It starts again…

I know. It shouldn’t be a big deal. They go off to school every effing year around this time…

But things change, you know?

Two years ago, we sent Turbo off to third grade at a new school… and we watched him struggle. The funny thing was, he didn’t know he was struggling–or he did, but he pretended not to care, acted like he didn’t notice. His teacher figured out fairly fast that he was ‘active’–that he would be a distraction to other kids. She learned that he wanted to be funny, that he had a hard time controlling his impulses and that he often spoke when he shouldn’t. She found out fast that he liked to get up and move when he was supposed to sit still. She found out he didn’t really sit still. Ever. That wasn’t in his repertoire.

Turbo is social. And energetic. And funny.

But to her, Turbo was noisy. And distracting. And inappropriate.

And you know what? I get her point. He wasn’t the kid that teachers are relieved to see walk through their door. Instead, I know my kiddo was one of the ones the teachers warned each other about. From kindergarten through that hard third-grade year, I was on a first-name basis with the administration. I took a board-level position on the PTA at his first school to try to buy him a second chance in Kindergarten, for crap’s sake…he was going to be suspended. For teachers, and for me…he was a challenge.

He was a bright, shiny, energetic, little boy-shaped challenge. And some teachers don’t want a challenge. Every time I came to his third-grade classroom, Turbo was sitting alone. His desk was against a wall, or next to the teacher’s, even though I’d told her a few times I thought that exclusion was detrimental to his self-esteem. From grades K through 3, I had to listen to Turbo tell me he wasn’t smart, that he was a bad kid, that he couldn’t listen like the other kids did. He knew he was different…and so did we. But we didn’t know what to do.

For Turbo, being different like that made him mad. He spooled up quick if someone challenged him at school, and he always felt on the outside, so he was defensive. He was explosive at home, too. So we took him to a counselor to talk about anger.

And that led to a recommendation to have him “worked up.” I didn’t know what was going on, but I knew something was, and that was why I took that recommendation. It wasn’t easy. It took six months to work through insurance and talk to lots of centers and doctors that didn’t do neuropsychological workups. I was told no such thing existed. I was told I’d been mis-referred. And then we found the right place. We drove two hours to get there, and Turbo spent a day playing games and taking little tests…

And after another three or four months, we’d gotten the results and gotten placed with a center locally that treated ADHD with behavioral therapy and medication. And that was at the beginning of fourth grade. And that year? It was a whole different experience. Maybe it was the diagnosis. Maybe it was the 504 plan. Maybe it was the medication… but Turbo did well. His teachers worked FOR him instead of ignoring him or trying to work around him. And he excelled. We ended last year with good grades and a kid who didn’t call himself bad anymore. We ended last year with a kid who understood that he has unique challenges, but that he also has a family and a support system willing to help him navigate those challenges.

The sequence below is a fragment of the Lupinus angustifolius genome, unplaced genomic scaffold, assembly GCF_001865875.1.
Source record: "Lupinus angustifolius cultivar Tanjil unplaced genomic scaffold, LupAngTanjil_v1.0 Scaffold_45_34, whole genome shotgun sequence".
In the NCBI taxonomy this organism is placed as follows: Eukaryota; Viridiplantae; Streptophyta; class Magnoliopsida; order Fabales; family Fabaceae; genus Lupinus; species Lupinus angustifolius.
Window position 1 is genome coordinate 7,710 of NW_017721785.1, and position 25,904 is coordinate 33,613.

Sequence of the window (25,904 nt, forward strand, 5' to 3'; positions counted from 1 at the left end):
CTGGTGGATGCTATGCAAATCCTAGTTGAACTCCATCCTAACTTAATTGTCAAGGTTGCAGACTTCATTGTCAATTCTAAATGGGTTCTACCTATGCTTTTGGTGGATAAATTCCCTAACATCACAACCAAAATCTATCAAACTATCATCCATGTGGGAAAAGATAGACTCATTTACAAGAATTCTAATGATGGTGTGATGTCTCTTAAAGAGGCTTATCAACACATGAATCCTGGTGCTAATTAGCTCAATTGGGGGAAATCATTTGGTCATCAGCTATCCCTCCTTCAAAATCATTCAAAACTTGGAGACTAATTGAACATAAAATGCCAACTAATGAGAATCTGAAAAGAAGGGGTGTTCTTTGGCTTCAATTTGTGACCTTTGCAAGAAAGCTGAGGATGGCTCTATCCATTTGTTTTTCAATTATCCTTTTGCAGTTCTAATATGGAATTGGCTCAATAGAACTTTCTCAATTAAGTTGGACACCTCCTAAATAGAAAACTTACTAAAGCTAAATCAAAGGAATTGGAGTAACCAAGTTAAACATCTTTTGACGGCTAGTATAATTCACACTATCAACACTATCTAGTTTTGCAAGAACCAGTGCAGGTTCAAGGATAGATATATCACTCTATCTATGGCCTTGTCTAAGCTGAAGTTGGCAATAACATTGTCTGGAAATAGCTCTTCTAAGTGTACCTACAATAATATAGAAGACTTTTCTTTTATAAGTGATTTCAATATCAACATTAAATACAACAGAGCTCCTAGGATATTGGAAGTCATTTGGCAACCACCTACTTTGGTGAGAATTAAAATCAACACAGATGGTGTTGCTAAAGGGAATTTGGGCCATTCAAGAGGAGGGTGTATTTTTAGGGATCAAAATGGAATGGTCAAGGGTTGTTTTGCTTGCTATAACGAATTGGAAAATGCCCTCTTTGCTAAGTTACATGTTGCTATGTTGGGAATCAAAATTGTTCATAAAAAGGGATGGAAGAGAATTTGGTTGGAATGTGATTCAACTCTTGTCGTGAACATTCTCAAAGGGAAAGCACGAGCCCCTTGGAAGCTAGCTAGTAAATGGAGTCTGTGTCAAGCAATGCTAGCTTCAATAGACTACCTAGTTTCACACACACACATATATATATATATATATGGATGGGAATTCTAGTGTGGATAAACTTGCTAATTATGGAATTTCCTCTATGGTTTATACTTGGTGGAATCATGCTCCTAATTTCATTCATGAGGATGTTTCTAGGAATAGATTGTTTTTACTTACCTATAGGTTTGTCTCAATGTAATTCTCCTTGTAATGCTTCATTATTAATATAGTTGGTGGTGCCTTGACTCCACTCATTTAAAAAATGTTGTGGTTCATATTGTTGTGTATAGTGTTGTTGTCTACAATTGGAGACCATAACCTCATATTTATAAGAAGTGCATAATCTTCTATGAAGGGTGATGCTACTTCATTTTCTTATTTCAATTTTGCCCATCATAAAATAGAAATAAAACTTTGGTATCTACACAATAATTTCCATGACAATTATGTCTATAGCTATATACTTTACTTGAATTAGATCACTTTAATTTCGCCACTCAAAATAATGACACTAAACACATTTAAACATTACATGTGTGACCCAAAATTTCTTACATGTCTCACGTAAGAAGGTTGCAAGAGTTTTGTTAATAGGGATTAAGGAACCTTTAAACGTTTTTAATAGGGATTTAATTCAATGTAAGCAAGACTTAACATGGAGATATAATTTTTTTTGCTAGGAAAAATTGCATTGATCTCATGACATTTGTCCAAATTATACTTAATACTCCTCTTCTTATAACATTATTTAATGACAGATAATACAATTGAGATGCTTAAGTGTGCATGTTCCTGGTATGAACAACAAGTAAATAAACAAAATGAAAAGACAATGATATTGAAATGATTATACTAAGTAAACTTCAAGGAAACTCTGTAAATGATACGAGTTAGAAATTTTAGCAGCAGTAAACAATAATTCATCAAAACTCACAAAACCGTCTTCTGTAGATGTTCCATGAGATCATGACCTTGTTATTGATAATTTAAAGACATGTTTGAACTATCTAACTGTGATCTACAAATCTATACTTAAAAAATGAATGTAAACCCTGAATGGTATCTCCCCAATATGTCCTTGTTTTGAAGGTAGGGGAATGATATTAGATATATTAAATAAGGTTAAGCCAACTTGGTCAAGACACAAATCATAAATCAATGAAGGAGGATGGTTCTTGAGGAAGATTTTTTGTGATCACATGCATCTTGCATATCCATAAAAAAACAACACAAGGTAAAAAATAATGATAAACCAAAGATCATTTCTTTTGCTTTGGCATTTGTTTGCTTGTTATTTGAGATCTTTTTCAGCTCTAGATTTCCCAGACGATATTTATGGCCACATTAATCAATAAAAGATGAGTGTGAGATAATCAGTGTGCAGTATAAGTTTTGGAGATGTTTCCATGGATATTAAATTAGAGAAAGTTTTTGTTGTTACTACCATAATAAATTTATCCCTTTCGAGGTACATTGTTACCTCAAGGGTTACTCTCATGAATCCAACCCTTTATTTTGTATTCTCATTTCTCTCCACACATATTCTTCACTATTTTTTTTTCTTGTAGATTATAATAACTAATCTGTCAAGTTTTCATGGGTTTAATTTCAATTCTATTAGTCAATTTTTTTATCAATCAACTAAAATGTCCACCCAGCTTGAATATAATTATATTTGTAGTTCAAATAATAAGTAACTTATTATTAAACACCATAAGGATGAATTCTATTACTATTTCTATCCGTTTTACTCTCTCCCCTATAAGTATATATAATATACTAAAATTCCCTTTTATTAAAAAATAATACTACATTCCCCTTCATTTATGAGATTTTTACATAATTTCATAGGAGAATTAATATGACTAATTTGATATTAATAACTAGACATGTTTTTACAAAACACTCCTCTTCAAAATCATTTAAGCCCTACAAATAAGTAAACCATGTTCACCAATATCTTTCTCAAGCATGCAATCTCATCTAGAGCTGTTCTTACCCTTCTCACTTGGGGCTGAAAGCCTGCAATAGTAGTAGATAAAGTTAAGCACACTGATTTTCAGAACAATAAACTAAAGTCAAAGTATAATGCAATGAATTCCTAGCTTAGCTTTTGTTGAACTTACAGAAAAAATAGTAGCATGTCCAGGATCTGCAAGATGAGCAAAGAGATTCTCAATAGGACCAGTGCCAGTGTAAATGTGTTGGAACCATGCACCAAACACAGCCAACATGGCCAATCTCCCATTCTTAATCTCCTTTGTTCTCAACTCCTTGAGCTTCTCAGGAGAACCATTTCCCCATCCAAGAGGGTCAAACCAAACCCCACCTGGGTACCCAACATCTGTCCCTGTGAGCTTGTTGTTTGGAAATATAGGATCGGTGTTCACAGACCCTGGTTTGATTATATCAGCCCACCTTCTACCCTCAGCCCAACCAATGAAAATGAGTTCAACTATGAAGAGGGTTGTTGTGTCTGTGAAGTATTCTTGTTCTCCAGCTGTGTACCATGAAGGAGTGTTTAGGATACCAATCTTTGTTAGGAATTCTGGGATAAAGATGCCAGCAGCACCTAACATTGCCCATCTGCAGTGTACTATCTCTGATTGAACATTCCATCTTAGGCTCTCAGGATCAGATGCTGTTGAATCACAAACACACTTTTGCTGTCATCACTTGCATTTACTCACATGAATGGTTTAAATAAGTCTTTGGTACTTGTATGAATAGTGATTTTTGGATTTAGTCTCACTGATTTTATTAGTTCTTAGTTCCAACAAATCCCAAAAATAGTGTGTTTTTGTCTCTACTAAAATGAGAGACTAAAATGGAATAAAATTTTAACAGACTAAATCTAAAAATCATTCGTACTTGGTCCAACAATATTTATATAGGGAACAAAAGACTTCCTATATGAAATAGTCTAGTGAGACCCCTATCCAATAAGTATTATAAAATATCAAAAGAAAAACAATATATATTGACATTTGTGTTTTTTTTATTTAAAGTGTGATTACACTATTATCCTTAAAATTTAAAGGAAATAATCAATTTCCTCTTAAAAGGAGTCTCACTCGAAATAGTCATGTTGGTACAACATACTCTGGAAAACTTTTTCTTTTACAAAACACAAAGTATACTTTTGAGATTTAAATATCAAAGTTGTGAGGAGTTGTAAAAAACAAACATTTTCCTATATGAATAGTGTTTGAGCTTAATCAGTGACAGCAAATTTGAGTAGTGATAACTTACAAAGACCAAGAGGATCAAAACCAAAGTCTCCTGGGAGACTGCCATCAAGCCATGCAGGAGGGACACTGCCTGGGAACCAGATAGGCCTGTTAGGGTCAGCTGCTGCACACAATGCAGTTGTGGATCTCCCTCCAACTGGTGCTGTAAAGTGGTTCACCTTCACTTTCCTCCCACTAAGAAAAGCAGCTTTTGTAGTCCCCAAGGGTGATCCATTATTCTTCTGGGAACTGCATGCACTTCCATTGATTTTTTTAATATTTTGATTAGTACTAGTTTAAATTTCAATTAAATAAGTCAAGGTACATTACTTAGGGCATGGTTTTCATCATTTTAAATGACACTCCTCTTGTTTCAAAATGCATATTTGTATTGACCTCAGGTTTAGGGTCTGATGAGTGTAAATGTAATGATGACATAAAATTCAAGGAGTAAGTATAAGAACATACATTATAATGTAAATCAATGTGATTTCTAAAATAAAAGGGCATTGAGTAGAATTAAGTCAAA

We go into fifth grade prepared. And for the first time since beginning elementary school, Turbo told me that he’s excited to go back to school.

We spent some time with friends tonight–an end-of-summer BBQ. It was nice, and a great end to summer. And I watched my two little boys jumping with their friends on a trampoline, watched them being little and relatively innocent–watched them on the eve of their fifth and second-grade years… and I was profoundly grateful.

We have challenges. I know we’ll have more. But for now, I was grateful that we’d stood behind our little guy, we’d given him tools and help when he needed it. And that made him confident enough to look forward at the new year with hope instead of dread.

I hope that you’re able to sort through the challenges your small people bring home to you. We’ve got other challenges, too… Lunchbox is a whole other can of worms, I assure you. Parenting is hard. We haven’t figured it all out, and I don’t think we ever will. But I’m going to appreciate this small win. Today I have two kids eager to enter a new school year.

Sleep tight, kiddos… who knows what the year will hold?


Vacation Grown-up Style

Howdy y’all! (that’s what folks say around here. We’re mid-Atlantic, but there are plenty of those crazy not-to-be-mentioned flags flying about up this way…) That’s a whole other topic.

The topic today is controversial, at least if you’re a parent: Vacation.

As far as I can tell, there are two types of these: The with-kids and the without. At the risk of being pegged with rotten vegetables and called a bad mom, I will tell you that I am a huge proponent of the latter. At least while kids are of the not-yet-ten-years-old variety.

We have lots of friends who have taken kids on vacation, and they have lots of great things to say. These great things usually include:

“We didn’t see them the whole time!”

“They were totally taken care of, completely entertained.”

“They did their own thing. Fantastic.”

Is it only me that starts to wonder why you’d want your kids with you on vacation if you don’t see them the whole time? There are lots and lots of all-inclusive family resorts and cruise lines that offer kids’ clubs and activities designed to relieve you of your parenting burden so that you can enjoy your trip in the relative peace that comes with lack of responsibility for tiny people. But if your goal is to NOT see your kids the whole time you’re on vacation–or even MOST of the time–then why on Earth would you take them along?